Wednesday, March 29, 2017

Tapering Off

Editing the American Alpine Journal book reviews I am struck by Clint Helander’s observation about Simon McCartney’s The Bond, the story of his and Jack Roberts’ two legendary and mysterious Alaska Range ascents.  Clint rightly observes that the book is about McCartney’s strength to walk away from it all, which he did abruptly and nearly permanently, emerging only now to tell a nearly 40 year old story.  Helander is in the Revelations as I write this attempting to slay yet another AK dragon.

I saw Andy Kirkpatrick in Banff last fall and over breakfast I asked what happened to his plan to solo Denali in winter—I had expected to see him the year before.  Kirkpatrick has made a writing career out of describing his sufferfests in the mountains.  When you’re reading, you don’t wish for a second to trade places with him.  Andy said that someone, Damien Gildea, as I recall (later: Damien has confirmed this) explained to him that he really didn’t have to do it.  Andy listened.  This time.

At the American Benefit Dinner Mark Twight accepted the Robert and Miriam Underhill Award, which is basically having official badassery conferred upon you.  Mark said that he quit climbing in 2001(I forget exactly when) but that he has thought about it every single day since.

I was reading a thread on Supertopo about Tomaz Humar this morning.  The Slovenian with the bonecrushing handshake who died on his solo attempt on Langtang Lirung's south face.  There was a sense of inevitability about it.  Rolling the dice, and he knew it.

Back when I took running seriously, I liked to say that my favorite strategy was “Start slowly and taper off.”  I was in my late 30s when I said that and thought it was joke.  Now I’m in my 60s .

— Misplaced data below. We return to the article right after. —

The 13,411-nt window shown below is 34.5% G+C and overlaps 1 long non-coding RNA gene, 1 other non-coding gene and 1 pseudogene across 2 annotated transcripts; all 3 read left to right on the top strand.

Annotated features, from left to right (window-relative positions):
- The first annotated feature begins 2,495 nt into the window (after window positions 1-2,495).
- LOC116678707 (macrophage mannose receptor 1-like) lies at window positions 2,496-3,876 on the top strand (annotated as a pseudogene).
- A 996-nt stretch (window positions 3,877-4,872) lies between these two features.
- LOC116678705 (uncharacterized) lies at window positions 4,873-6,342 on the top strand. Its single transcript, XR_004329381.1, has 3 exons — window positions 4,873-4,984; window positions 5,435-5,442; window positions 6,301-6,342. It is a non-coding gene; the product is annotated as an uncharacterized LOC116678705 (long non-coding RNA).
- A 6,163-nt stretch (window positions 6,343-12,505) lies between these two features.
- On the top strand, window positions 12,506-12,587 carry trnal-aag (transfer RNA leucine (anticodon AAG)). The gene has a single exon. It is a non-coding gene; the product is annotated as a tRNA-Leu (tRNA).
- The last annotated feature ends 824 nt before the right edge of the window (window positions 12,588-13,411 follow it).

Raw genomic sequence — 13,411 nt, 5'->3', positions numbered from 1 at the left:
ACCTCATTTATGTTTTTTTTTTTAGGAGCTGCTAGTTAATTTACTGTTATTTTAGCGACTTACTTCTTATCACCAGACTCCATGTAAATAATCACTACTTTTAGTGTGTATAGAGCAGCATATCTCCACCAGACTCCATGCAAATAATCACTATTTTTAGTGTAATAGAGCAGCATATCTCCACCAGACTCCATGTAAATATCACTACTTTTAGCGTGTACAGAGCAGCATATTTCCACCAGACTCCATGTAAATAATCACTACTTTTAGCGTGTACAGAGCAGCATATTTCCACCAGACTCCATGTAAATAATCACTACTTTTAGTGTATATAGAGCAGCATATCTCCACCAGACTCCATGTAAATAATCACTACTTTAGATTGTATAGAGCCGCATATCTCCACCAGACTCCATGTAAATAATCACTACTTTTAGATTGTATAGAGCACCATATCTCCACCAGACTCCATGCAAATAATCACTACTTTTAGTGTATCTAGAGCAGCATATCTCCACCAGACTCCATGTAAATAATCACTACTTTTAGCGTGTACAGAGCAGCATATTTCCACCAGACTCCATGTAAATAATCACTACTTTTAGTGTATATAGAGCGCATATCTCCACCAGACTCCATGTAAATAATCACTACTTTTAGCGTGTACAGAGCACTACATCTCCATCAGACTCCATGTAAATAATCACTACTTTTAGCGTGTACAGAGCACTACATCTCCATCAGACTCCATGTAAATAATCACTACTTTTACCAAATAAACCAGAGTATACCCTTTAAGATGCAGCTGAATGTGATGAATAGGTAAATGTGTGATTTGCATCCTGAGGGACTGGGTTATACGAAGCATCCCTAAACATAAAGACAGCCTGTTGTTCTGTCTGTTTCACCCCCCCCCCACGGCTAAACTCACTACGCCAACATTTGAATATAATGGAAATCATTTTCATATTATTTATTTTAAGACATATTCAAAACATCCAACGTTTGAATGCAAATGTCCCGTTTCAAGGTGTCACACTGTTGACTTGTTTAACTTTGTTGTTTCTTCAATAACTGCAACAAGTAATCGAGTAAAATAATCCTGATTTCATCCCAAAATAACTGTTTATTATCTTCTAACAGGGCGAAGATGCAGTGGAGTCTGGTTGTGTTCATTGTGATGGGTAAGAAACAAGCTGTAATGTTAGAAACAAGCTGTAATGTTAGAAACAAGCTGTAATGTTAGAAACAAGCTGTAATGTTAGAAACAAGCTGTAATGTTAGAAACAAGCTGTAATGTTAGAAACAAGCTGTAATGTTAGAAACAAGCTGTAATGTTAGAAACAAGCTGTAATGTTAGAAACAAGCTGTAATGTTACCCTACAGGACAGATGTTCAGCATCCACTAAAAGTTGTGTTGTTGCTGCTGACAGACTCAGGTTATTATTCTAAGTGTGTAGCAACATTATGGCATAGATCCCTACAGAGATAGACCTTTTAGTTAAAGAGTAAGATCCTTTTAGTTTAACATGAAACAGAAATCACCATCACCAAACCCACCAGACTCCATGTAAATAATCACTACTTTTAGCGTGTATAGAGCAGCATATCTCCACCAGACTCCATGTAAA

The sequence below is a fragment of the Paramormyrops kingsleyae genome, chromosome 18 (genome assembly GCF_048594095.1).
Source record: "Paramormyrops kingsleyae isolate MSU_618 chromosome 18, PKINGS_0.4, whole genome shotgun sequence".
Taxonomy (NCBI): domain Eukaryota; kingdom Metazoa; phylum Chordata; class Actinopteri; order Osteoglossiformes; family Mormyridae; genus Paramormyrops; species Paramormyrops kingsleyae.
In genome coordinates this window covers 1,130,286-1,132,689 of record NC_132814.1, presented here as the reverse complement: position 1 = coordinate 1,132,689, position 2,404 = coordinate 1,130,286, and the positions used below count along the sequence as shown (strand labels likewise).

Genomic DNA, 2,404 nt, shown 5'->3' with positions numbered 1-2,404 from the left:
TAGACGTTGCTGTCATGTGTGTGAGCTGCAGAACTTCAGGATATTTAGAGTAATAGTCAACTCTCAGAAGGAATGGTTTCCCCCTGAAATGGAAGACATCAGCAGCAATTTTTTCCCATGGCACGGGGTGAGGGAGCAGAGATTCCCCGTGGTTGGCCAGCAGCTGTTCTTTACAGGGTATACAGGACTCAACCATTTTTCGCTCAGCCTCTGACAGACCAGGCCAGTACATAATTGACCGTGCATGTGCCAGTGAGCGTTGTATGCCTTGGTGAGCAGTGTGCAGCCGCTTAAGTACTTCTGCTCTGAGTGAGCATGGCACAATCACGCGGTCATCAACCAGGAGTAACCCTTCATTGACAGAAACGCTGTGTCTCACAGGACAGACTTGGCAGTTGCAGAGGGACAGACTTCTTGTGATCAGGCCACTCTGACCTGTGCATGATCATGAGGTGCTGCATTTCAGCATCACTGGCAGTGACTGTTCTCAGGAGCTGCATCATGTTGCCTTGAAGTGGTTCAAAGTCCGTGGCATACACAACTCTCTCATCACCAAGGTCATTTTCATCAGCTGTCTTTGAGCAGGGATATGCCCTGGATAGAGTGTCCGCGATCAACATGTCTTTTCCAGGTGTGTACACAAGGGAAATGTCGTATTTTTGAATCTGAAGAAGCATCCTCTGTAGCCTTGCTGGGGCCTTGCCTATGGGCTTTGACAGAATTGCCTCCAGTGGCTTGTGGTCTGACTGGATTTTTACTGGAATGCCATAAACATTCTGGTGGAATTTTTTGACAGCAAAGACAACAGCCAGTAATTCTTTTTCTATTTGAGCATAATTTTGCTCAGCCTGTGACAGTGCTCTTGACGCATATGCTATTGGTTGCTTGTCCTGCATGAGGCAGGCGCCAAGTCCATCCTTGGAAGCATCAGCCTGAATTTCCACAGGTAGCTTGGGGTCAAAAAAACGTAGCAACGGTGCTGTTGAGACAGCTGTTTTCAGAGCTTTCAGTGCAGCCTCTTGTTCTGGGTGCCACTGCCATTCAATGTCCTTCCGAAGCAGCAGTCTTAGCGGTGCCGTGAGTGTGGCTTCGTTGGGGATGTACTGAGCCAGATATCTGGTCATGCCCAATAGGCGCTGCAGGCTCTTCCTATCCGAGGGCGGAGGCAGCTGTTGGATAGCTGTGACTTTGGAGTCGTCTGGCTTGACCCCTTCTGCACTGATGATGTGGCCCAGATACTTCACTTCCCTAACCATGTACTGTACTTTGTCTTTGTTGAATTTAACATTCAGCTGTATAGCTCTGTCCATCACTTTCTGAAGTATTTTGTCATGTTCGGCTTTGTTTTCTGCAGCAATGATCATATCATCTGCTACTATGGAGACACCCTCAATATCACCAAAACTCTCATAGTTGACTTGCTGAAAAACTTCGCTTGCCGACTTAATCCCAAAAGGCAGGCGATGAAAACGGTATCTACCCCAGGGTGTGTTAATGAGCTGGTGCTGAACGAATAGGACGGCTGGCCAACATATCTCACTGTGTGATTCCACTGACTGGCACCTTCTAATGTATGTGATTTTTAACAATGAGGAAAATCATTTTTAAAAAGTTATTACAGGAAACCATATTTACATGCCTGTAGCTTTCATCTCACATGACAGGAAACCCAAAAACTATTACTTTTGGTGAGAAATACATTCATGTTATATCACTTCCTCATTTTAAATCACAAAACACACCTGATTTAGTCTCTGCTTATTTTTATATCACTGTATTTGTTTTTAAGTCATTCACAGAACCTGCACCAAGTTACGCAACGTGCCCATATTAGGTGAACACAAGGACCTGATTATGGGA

After Charlie Sassara and I climbed Peak 11,300 in 2015 someone asked him how fast we went on the climb.  Charlie sad, “As slowly as we possibly could!”  Which was really true.  We went the same pace pretty much the whole climb, simulclimbing most of it, but even when we pitched it out moving at about the same pace.  We spent two nights out.  Just about right.

Late last fall Ralph Baldwin and I got caught out in the backcountry and had to survive a night out in a snow cave tempting hypothermia before the helicopter evacuation (a long story).  I remember thinking that if I got through that night I would be satisfied to climb easy bolted rock climbs in the sun, and ski on groomed intermediate runs at the resort.

Then last month I was down at Crystal Mountain skiing with two of my oldest friends Mike Schonhofen and Scott Baker.  Scott has always been en excellent skier, me: not so much. One of Scott’s favorite stories to tell, and he told it a time or two this trip, is about me was of skiing down a long pass in the St Elias Range roped to Jack Lewis—neither of us knowing how to ski.  We would ski until one of us fell and then the other would ski to the end of the rope and be elastically jerked into the air.  We fell uncountable times.  It was a five-mile run.  Scott remains vastly amused by this memory.  I mostly remember that when we got to the bottom of it we could see for the first time our objective, Mt. Kennedy shining in the nearly endless Yukon twilight.

So, Scott wants to show me the mountain.  Mike defers saying: “They used to make you sign a waiver to ride that lift.” 

But up I go.  It’s snowing hard and the snow is deep under our skis. It is not an intermediate run.  Or even close.  Strictly Black Diamond terrain. Steep and through the trees.   Barely manageable for me.

I am a slow learner. Scott gets me up there one more time and I go down a bowl, visibility bad, the snow deep.  Again, not very gracefully.   And I am thinking, “This tapering off.  When does it start?”

Photo: Ralph Baldwin searching for a cell connection or a landing zone in the Talkeetnas, October 2016